|Authors:||Ronny Klæboe, Aslak Fyhri|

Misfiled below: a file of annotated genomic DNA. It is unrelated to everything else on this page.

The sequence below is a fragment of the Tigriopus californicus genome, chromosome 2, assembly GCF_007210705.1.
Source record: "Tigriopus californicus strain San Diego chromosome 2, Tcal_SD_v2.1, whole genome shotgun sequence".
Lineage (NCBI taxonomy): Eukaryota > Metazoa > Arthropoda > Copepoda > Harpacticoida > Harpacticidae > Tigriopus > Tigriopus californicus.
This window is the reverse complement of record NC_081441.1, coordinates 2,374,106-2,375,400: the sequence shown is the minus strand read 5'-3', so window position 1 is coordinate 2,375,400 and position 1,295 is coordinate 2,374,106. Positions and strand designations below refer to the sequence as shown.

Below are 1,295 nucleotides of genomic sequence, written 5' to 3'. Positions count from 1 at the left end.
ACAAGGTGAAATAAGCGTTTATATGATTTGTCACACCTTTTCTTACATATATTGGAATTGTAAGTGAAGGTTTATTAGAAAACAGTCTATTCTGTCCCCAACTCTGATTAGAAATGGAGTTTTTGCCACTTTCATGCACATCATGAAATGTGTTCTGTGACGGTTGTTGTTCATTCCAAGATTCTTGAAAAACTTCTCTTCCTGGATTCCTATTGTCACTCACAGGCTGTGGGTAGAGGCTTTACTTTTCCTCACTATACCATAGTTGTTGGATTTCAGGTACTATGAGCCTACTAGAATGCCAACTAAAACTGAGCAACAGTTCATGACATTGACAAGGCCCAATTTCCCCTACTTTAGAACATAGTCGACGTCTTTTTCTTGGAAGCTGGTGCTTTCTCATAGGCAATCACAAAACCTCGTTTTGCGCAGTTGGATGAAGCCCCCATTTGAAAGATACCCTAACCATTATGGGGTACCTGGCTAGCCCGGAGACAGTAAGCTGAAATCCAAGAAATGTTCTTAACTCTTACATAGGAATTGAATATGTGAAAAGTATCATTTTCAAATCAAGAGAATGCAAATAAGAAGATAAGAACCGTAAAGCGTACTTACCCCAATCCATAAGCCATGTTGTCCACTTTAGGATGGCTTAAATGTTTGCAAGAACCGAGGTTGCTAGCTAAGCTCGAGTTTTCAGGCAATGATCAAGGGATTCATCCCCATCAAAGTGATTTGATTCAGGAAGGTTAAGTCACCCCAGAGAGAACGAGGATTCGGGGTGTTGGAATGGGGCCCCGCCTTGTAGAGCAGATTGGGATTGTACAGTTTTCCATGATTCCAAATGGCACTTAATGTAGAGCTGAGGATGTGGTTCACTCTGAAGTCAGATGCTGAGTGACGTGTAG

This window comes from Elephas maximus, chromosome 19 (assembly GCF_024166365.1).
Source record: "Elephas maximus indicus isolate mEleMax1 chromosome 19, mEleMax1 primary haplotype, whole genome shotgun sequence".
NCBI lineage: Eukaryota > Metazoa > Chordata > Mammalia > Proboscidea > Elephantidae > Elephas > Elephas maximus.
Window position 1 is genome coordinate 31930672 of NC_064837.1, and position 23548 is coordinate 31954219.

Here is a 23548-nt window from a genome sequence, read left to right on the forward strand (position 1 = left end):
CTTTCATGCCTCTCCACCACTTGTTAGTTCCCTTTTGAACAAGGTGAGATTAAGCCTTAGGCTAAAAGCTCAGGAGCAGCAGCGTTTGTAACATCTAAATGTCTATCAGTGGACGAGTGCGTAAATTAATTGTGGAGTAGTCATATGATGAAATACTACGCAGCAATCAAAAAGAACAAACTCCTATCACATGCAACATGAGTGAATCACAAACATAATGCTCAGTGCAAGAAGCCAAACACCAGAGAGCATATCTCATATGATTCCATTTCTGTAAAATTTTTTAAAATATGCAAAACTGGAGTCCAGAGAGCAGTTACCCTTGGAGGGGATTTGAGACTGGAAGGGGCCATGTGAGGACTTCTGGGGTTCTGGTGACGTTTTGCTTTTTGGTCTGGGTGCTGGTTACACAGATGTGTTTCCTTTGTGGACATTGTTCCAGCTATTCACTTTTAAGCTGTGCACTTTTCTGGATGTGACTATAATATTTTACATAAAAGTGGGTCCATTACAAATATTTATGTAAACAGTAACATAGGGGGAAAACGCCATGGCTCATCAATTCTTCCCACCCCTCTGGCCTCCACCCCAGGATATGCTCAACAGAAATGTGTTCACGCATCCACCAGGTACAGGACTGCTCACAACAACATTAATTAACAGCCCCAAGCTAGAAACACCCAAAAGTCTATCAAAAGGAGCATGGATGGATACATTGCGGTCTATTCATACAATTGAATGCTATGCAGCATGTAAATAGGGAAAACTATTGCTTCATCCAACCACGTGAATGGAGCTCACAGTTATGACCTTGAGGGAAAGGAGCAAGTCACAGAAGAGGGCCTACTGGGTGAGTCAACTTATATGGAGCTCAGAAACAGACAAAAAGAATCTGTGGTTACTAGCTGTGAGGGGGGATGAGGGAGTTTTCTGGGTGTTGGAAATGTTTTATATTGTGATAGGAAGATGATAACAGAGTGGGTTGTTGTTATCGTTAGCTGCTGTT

In connection with the development of a new Norwegian Standard for measuring vibrations in buildings from road and rail traffic, and judging their effects on people, an environmental survey has been undertaken in 14 areas in South East Norway.Telephone interviews with 1503 respondents have charted people's responses to vibrations in their homes from road- and rail traffic, while vibration values in each dwelling have been calculated by the Norwegian Geotechnical Institute. Statistical analyses indicate that it is not necessary to distinguish between vibrations from different sources Exposure effect curves utilising the vibration values specified in the standard on logarithmic form show good fit. Exposure-effect relationships have been used to classify buildings into four classes, A to D. The level of vibrations in class C corresponds to a noise level of about 55 dBa. Results show that people are annoyed and experience activity disturbances at quite low vibration values, and that guidelines should be somewhat stricter than previously thought.